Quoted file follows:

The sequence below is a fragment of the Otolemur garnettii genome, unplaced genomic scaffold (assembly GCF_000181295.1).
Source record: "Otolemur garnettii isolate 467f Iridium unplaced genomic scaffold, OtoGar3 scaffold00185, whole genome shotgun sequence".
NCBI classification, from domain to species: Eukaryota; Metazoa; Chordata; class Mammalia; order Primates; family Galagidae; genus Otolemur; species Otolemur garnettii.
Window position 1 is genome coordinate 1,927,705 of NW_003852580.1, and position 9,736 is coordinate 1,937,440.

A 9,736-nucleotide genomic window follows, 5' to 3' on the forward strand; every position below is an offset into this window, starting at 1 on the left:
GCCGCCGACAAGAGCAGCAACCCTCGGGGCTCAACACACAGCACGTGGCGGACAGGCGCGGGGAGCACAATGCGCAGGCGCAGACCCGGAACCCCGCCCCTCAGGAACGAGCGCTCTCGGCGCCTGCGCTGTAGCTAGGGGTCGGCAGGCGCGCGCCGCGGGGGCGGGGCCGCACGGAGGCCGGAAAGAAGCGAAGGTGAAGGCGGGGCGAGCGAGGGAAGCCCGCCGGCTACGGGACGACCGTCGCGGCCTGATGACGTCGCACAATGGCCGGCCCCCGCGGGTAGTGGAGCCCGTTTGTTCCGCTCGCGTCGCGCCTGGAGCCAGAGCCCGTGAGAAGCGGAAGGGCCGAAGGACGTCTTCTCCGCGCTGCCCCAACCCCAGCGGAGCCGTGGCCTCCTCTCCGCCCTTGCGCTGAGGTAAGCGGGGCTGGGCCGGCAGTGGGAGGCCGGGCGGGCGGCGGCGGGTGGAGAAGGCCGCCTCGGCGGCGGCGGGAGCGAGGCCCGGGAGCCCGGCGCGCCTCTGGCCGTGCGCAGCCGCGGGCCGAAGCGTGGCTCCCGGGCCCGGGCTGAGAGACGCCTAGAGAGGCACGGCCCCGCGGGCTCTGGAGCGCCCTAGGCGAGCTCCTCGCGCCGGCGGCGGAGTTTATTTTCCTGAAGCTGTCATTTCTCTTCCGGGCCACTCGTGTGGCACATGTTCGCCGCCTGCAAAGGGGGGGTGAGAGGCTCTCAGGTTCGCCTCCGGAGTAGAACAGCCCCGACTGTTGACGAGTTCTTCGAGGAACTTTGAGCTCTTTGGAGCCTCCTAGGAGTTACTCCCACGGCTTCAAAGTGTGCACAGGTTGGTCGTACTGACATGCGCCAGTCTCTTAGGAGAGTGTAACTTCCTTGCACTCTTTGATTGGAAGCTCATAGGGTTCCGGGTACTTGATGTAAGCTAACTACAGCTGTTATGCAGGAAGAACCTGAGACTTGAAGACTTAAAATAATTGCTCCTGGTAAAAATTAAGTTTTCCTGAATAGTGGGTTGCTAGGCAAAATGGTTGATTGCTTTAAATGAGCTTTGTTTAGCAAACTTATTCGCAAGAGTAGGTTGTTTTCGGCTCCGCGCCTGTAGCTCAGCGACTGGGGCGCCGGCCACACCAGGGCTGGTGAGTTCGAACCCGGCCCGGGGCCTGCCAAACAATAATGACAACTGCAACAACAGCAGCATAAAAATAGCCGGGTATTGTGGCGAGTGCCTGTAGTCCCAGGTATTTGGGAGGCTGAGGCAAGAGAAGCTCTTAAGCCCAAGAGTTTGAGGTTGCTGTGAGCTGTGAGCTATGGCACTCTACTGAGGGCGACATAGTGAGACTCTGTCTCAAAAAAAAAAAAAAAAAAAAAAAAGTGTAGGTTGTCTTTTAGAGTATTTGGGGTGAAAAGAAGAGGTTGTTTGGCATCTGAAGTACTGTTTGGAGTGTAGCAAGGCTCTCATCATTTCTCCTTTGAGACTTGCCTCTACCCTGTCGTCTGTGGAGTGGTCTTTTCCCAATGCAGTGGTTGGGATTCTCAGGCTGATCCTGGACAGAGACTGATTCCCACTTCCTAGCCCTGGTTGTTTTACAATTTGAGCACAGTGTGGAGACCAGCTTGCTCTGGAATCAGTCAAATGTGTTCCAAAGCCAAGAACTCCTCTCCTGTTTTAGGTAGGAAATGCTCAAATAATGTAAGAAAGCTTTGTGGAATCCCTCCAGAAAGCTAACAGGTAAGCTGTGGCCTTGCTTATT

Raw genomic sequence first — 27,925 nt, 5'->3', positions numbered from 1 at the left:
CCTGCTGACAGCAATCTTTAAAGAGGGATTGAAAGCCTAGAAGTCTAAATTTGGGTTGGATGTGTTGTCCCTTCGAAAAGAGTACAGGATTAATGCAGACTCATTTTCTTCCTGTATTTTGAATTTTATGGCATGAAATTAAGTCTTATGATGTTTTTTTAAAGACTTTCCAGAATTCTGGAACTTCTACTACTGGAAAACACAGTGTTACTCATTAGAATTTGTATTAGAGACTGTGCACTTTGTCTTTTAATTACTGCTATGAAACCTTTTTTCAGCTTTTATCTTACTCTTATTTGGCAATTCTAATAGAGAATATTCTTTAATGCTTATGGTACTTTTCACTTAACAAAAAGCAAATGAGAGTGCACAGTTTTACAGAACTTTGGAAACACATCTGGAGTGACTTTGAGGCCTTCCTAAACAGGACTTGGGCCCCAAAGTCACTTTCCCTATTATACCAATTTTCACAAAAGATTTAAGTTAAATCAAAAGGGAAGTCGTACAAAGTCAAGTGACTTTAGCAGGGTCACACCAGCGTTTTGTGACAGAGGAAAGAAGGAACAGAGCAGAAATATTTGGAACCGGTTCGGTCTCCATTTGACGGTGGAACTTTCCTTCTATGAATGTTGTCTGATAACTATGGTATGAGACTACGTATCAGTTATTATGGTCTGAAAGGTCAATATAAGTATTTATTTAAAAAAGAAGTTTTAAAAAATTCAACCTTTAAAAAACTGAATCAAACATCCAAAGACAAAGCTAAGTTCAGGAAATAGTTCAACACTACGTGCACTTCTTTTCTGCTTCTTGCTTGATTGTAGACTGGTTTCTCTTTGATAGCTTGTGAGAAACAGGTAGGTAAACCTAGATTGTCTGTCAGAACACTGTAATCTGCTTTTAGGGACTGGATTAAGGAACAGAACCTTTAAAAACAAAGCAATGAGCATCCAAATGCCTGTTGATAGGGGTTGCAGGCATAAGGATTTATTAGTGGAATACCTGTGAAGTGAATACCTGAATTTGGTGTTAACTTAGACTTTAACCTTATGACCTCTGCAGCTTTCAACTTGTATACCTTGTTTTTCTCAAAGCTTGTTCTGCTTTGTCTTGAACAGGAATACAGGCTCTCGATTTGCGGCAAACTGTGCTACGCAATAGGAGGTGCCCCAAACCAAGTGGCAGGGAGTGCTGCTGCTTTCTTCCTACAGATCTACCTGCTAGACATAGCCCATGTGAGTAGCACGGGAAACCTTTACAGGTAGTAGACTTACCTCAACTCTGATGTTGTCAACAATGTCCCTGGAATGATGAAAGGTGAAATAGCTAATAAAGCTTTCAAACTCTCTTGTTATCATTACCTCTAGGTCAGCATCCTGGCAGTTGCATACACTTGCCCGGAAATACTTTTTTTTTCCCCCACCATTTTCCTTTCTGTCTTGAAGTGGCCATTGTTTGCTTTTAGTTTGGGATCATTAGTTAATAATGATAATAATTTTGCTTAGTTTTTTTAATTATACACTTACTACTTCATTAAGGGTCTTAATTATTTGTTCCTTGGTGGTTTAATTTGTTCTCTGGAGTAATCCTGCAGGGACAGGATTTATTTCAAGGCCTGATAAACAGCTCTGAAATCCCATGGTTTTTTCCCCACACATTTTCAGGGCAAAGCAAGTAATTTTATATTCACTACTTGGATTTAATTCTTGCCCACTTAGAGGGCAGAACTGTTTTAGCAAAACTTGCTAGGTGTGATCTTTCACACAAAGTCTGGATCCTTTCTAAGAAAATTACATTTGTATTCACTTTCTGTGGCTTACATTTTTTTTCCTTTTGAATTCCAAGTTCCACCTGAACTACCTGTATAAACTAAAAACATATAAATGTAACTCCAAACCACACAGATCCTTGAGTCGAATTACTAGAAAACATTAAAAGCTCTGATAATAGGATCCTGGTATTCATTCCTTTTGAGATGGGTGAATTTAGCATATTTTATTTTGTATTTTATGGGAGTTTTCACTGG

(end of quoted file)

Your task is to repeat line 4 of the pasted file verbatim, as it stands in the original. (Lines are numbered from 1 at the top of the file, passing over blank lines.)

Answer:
Window position 1 is genome coordinate 1,927,705 of NW_003852580.1, and position 9,736 is coordinate 1,937,440.